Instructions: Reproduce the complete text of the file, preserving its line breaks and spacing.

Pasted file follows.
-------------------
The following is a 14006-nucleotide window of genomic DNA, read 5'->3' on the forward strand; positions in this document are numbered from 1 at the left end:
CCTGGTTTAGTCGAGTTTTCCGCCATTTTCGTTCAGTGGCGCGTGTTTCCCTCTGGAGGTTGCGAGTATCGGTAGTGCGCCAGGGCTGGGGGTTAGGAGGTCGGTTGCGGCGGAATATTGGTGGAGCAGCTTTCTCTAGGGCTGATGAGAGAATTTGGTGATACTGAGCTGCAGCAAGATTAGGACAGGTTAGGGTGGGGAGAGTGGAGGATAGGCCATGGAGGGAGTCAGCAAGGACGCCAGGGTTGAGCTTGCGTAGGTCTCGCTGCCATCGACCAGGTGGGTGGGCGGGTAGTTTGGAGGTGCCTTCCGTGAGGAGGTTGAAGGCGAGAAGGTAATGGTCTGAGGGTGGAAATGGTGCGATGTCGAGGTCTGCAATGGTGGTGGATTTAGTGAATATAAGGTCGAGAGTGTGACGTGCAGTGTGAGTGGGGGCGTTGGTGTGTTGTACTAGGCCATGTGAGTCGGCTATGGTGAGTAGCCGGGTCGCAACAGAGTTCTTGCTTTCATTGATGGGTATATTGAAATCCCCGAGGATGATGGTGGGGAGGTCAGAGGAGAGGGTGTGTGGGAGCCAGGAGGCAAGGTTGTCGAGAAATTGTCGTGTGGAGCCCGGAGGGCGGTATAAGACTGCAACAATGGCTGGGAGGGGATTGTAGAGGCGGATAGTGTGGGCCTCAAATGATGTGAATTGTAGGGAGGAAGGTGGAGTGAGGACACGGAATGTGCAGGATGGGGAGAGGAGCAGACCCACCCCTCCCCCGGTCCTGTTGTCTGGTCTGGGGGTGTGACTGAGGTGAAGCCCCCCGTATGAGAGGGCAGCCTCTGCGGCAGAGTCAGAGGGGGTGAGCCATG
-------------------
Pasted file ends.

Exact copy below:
The following is a 14006-nucleotide window of genomic DNA, read 5'->3' on the forward strand; positions in this document are numbered from 1 at the left end:
CCTGGTTTAGTCGAGTTTTCCGCCATTTTCGTTCAGTGGCGCGTGTTTCCCTCTGGAGGTTGCGAGTATCGGTAGTGCGCCAGGGCTGGGGGTTAGGAGGTCGGTTGCGGCGGAATATTGGTGGAGCAGCTTTCTCTAGGGCTGATGAGAGAATTTGGTGATACTGAGCTGCAGCAAGATTAGGACAGGTTAGGGTGGGGAGAGTGGAGGATAGGCCATGGAGGGAGTCAGCAAGGACGCCAGGGTTGAGCTTGCGTAGGTCTCGCTGCCATCGACCAGGTGGGTGGGCGGGTAGTTTGGAGGTGCCTTCCGTGAGGAGGTTGAAGGCGAGAAGGTAATGGTCTGAGGGTGGAAATGGTGCGATGTCGAGGTCTGCAATGGTGGTGGATTTAGTGAATATAAGGTCGAGAGTGTGACGTGCAGTGTGAGTGGGGGCGTTGGTGTGTTGTACTAGGCCATGTGAGTCGGCTATGGTGAGTAGCCGGGTCGCAACAGAGTTCTTGCTTTCATTGATGGGTATATTGAAATCCCCGAGGATGATGGTGGGGAGGTCAGAGGAGAGGGTGTGTGGGAGCCAGGAGGCAAGGTTGTCGAGAAATTGTCGTGTGGAGCCCGGAGGGCGGTATAAGACTGCAACAATGGCTGGGAGGGGATTGTAGAGGCGGATAGTGTGGGCCTCAAATGATGTGAATTGTAGGGAGGAAGGTGGAGTGAGGACACGGAATGTGCAGGATGGGGAGAGGAGCAGACCCACCCCTCCCCCGGTCCTGTTGTCTGGTCTGGGGGTGTGACTGAGGTGAAGCCCCCCGTATGAGAGGGCAGCCTCTGCGGCAGAGTCAGAGGGGGTGAGCCATG